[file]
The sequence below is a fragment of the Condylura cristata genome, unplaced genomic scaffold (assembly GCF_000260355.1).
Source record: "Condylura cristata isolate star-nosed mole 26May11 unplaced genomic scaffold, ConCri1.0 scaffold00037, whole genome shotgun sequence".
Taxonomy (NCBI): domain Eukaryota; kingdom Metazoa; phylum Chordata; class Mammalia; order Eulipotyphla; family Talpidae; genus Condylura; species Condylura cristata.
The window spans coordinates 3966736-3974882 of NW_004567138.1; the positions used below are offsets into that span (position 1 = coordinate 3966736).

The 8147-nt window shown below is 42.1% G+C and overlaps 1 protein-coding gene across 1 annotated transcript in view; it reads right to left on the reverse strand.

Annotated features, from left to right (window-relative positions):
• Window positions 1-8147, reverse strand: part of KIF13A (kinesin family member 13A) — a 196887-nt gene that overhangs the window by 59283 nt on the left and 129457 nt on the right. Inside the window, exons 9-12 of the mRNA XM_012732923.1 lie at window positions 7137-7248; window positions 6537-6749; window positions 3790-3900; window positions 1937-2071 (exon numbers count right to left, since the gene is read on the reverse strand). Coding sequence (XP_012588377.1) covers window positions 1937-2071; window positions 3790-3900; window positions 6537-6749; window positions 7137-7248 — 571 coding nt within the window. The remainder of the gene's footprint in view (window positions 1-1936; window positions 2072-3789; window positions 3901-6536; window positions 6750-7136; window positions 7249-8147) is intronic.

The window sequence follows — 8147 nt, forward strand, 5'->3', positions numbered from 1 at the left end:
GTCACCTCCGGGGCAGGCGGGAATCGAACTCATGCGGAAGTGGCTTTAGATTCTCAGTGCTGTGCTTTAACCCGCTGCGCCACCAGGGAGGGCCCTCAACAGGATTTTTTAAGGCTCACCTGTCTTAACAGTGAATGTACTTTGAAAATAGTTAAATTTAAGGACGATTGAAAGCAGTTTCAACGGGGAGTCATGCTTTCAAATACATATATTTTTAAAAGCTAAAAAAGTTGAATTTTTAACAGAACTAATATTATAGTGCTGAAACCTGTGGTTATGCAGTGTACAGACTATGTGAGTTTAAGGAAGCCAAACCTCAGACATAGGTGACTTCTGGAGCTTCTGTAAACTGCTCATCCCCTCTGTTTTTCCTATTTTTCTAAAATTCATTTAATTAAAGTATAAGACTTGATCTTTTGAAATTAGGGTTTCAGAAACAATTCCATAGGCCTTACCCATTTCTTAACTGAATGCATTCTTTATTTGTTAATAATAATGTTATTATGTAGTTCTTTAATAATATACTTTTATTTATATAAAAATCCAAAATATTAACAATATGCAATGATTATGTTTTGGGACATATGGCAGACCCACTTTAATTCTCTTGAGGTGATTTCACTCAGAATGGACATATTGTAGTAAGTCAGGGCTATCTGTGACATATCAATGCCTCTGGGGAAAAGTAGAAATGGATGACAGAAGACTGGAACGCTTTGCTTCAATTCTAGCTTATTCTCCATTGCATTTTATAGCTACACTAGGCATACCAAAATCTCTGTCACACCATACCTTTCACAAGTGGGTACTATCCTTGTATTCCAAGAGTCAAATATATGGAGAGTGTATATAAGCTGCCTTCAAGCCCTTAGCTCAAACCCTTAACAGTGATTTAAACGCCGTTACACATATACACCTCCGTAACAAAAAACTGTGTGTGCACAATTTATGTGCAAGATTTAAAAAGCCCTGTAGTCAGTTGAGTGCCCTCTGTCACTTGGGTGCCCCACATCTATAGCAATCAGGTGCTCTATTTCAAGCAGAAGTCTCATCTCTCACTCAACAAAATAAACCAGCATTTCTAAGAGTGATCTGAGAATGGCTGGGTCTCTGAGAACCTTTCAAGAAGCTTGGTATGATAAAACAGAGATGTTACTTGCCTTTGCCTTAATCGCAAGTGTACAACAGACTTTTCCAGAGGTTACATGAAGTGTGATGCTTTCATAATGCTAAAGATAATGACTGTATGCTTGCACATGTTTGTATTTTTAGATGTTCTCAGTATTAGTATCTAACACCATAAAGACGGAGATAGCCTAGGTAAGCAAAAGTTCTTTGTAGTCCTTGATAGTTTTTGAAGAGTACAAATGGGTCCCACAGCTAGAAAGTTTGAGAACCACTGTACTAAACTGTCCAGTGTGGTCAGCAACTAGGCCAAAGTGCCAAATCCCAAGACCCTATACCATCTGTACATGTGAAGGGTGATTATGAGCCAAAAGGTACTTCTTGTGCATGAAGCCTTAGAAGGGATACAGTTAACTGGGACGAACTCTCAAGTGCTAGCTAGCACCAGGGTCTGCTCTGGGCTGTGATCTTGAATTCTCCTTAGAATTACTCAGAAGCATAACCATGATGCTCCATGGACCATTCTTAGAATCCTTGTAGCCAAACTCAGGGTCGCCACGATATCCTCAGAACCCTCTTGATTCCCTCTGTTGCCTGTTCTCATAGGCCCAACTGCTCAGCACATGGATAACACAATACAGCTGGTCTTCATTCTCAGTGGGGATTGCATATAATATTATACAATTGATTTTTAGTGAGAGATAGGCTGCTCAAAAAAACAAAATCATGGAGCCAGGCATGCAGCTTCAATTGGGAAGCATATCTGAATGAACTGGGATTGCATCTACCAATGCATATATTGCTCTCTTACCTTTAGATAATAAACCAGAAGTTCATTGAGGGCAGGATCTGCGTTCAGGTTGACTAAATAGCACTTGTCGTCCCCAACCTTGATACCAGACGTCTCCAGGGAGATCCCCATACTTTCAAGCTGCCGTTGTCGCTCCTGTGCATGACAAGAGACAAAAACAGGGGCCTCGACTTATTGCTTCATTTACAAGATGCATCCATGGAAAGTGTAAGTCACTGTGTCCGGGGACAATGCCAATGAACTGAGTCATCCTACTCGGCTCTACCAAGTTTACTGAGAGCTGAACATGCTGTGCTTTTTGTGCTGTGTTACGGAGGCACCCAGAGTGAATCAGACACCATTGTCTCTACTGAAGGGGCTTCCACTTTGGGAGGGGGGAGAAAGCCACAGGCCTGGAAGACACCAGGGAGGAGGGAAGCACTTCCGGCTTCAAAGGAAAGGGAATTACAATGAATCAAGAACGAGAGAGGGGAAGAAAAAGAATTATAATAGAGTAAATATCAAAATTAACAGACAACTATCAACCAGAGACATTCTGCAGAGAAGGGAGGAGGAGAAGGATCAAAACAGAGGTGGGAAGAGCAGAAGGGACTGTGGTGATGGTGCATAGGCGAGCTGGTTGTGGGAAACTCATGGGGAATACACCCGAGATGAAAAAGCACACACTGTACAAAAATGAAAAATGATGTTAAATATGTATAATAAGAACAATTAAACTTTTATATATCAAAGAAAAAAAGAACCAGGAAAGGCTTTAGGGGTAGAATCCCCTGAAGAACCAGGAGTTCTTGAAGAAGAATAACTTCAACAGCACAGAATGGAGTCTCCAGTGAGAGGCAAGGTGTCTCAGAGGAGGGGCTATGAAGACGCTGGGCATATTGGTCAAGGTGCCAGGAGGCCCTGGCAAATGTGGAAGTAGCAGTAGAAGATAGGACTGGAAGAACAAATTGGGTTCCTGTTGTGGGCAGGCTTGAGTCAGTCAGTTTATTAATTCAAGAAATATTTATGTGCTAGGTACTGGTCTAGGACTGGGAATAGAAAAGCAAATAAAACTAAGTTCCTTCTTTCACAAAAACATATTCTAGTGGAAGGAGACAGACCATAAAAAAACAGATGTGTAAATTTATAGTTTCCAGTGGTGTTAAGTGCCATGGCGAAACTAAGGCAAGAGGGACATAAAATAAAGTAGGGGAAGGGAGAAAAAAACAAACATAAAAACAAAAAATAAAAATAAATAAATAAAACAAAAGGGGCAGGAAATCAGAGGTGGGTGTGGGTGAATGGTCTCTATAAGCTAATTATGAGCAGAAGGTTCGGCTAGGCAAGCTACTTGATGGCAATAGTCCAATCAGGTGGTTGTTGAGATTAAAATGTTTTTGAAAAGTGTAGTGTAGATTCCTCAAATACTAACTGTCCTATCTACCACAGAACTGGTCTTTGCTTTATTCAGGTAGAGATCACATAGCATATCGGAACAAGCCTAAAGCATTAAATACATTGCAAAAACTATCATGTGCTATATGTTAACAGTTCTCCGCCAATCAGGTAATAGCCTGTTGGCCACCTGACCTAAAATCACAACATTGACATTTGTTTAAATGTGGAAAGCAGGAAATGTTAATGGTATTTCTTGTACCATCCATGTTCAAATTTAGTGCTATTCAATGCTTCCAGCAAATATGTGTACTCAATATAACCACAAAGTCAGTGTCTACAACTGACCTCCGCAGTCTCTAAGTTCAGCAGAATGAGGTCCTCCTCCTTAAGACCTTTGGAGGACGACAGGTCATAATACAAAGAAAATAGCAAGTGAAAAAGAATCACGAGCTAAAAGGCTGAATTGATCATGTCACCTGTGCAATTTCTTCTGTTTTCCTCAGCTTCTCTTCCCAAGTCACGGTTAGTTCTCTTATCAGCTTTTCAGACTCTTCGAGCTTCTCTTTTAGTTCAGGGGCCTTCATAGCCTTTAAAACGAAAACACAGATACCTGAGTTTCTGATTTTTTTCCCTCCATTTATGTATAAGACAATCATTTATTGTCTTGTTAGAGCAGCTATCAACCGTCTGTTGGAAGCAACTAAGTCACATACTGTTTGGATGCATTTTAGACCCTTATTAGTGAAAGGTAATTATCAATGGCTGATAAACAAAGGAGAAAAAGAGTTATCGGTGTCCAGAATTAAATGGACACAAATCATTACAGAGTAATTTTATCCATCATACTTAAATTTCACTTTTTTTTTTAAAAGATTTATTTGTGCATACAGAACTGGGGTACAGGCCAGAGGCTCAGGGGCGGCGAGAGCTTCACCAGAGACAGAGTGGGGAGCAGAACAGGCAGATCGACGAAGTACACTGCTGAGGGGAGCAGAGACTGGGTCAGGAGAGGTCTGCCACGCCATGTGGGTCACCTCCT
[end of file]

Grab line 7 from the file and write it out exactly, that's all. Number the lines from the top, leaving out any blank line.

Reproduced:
• Window positions 1-8147, reverse strand: part of KIF13A (kinesin family member 13A) — a 196887-nt gene that overhangs the window by 59283 nt on the left and 129457 nt on the right. Inside the window, exons 9-12 of the mRNA XM_012732923.1 lie at window positions 7137-7248; window positions 6537-6749; window positions 3790-3900; window positions 1937-2071 (exon numbers count right to left, since the gene is read on the reverse strand). Coding sequence (XP_012588377.1) covers window positions 1937-2071; window positions 3790-3900; window positions 6537-6749; window positions 7137-7248 — 571 coding nt within the window. The remainder of the gene's footprint in view (window positions 1-1936; window positions 2072-3789; window positions 3901-6536; window positions 6750-7136; window positions 7249-8147) is intronic.